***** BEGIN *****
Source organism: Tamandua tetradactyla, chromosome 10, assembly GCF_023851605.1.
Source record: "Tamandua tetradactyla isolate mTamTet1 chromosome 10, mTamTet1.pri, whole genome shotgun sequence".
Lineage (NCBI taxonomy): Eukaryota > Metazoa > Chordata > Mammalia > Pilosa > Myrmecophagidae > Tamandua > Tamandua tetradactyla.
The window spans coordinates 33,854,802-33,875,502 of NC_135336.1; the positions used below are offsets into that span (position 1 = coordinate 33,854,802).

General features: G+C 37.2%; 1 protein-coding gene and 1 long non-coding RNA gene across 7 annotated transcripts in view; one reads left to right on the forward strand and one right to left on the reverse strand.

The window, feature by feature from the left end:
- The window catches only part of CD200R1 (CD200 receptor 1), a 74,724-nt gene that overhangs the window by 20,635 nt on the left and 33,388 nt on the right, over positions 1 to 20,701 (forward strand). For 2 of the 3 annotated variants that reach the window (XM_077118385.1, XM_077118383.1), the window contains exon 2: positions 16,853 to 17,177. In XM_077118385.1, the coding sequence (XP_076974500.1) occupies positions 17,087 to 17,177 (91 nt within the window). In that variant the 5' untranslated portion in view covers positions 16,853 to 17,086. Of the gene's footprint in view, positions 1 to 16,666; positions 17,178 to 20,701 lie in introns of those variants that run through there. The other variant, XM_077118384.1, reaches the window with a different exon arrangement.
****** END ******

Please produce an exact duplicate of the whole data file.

Source organism: Tamandua tetradactyla, chromosome 10, assembly GCF_023851605.1.
Source record: "Tamandua tetradactyla isolate mTamTet1 chromosome 10, mTamTet1.pri, whole genome shotgun sequence".
Lineage (NCBI taxonomy): Eukaryota > Metazoa > Chordata > Mammalia > Pilosa > Myrmecophagidae > Tamandua > Tamandua tetradactyla.
The window spans coordinates 33,854,802-33,875,502 of NC_135336.1; the positions used below are offsets into that span (position 1 = coordinate 33,854,802).

General features: G+C 37.2%; 1 protein-coding gene and 1 long non-coding RNA gene across 7 annotated transcripts in view; one reads left to right on the forward strand and one right to left on the reverse strand.

The window, feature by feature from the left end:
- The window catches only part of CD200R1 (CD200 receptor 1), a 74,724-nt gene that overhangs the window by 20,635 nt on the left and 33,388 nt on the right, over positions 1 to 20,701 (forward strand). For 2 of the 3 annotated variants that reach the window (XM_077118385.1, XM_077118383.1), the window contains exon 2: positions 16,853 to 17,177. In XM_077118385.1, the coding sequence (XP_076974500.1) occupies positions 17,087 to 17,177 (91 nt within the window). In that variant the 5' untranslated portion in view covers positions 16,853 to 17,086. Of the gene's footprint in view, positions 1 to 16,666; positions 17,178 to 20,701 lie in introns of those variants that run through there. The other variant, XM_077118384.1, reaches the window with a different exon arrangement.